The Museum of Hoaxes
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The Crown Prince Regent of Thulia, 1954
Sober Sue, the woman who never smiled, 1907
Mule elected G.O.P. committeeman, 1938
Mencken's fake history of the bathtub, 1917
Adolf Hitler Baby Photo Hoax, 1933
September Morn, the painting that shocked the censor, 1913
The Great Wall of China Hoax, 1899
Jennifer Love Hewitt's Disappearing Breasts
Tourist Guy 9/11 Hoax, Sep 2001
BMW's April Fool's Day Hoaxes
John Howe, British Spy
In 1827 a Massachusetts printer named Luther Roby published The Journal Kept by Mr. John Howe while He Was Employed as a British Spy. It told the story of John Howe, a man said to have been a British spy during the Revolutionary war before switching sides to become an American soldier, then a settler, a frontier trader, an Indian preacher, and finally a smuggler.

Howe was long accepted as an actual historical figure. As late as 1976, the historian Robert Gross referred to Howe in The Minutemen and Their World as a "quick-thinking English civilian-spy." The 1983 biographical dictionary American Writers Before 1800 contained an entry about Howe. But the writer of the 1983 biographical entry, Daniel Williams, realized, upon investigation, that Howe was fictitious and exposed the hoax, 165 years after it had been perpetrated.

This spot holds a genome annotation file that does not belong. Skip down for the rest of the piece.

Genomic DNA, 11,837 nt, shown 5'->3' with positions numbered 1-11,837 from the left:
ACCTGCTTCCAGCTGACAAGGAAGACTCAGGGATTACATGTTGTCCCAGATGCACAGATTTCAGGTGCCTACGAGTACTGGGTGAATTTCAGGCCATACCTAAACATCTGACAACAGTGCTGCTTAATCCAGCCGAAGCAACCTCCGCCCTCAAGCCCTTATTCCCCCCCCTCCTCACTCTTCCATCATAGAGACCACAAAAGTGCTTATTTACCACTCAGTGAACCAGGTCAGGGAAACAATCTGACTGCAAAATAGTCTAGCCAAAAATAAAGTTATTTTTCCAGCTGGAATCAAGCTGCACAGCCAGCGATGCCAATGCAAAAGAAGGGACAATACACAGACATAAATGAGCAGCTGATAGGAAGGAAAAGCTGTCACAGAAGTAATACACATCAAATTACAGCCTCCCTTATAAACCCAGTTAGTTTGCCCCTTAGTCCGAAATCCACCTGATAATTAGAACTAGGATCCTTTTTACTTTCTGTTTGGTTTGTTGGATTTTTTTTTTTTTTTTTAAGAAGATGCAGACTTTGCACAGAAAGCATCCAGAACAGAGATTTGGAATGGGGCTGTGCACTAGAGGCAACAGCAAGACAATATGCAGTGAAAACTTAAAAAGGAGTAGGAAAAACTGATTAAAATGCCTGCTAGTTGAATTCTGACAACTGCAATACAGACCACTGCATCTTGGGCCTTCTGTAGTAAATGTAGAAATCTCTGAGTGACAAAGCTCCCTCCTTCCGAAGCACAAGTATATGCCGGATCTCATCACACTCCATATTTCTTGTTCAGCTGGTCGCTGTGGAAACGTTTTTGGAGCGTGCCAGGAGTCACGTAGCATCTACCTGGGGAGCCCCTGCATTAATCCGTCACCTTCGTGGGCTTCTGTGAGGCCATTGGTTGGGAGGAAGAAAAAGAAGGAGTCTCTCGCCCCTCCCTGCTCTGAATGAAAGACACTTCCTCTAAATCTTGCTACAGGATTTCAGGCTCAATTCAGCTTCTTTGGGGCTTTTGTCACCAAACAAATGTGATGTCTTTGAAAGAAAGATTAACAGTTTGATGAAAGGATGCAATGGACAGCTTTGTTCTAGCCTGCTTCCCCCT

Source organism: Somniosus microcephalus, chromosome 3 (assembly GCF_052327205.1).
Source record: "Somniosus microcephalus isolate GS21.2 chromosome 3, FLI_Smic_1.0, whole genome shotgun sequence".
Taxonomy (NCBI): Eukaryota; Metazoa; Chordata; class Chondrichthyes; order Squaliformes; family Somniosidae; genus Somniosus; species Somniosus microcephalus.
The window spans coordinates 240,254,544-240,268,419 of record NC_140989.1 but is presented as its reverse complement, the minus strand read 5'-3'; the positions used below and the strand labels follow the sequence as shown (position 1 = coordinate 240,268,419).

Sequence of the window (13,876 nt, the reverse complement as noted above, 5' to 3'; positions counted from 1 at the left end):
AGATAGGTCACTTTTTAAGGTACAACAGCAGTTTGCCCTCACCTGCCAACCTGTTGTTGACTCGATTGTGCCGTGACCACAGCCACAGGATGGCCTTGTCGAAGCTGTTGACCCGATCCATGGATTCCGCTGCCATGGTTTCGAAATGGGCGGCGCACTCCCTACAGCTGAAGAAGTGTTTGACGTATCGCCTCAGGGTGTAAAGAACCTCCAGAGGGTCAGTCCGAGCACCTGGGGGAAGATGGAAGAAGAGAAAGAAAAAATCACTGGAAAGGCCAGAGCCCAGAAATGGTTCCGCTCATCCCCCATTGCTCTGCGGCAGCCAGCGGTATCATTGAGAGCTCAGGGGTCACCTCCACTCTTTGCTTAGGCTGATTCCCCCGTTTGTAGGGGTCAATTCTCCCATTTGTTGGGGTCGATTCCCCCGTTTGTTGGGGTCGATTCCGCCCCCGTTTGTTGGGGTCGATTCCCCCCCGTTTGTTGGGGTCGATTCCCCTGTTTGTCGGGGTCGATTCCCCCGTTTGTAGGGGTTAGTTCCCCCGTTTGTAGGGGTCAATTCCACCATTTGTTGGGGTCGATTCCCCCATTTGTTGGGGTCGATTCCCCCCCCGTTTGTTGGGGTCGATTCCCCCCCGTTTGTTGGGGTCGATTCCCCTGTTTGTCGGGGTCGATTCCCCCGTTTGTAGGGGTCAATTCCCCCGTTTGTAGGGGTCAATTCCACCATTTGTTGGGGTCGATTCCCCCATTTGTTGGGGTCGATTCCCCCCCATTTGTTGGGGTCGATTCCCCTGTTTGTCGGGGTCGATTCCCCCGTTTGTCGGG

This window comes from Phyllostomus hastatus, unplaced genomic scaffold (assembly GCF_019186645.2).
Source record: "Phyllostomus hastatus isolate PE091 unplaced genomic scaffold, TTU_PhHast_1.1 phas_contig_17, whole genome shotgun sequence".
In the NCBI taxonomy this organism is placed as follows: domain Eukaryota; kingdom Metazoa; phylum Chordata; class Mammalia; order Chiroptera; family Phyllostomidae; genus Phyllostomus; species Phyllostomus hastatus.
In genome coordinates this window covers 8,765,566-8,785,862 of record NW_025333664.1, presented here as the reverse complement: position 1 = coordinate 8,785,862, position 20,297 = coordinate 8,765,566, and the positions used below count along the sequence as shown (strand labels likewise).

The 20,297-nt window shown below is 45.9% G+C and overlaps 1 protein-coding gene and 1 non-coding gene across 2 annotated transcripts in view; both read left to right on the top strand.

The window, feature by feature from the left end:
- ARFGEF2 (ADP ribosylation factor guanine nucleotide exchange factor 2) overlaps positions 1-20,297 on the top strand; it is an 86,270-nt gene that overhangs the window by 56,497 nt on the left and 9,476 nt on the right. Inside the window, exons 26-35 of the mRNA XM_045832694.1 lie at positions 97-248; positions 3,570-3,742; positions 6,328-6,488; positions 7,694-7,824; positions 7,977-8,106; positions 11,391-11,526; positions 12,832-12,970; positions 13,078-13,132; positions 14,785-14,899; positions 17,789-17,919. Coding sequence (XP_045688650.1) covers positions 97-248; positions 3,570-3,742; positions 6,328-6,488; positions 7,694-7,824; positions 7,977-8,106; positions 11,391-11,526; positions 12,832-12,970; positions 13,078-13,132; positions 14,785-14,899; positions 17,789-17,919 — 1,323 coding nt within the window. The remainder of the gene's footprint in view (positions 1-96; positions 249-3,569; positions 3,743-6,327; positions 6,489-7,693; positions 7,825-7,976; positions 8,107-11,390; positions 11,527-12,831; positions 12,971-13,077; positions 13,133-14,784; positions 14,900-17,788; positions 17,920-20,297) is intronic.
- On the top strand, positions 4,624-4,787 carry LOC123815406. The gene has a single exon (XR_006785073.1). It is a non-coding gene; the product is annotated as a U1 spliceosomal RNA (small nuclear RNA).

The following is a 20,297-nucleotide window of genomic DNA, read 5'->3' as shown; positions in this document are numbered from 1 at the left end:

Williams concluded that Roby (or someone he hired to do the writing) had created the character of Howe based on a real figure, Ensign Henry DeBerniere, who had spied for General Gage. Roby essentially Americanized the character of DeBerniere, making him craftier and more representative of the American ideal of the self-made man. Roby's motive was probably financial. He recognized that readers would be more interested in the adventures of a supposedly real Revolutionary war hero than a fictional one.

Links and References
  • Williams, Daniel E. "Specious Spy: The Narrative Lives - And Lies - Of Mr. John Howe". Eighteenth Century: Theory and Interpretation 1993 34(3): 264-286.
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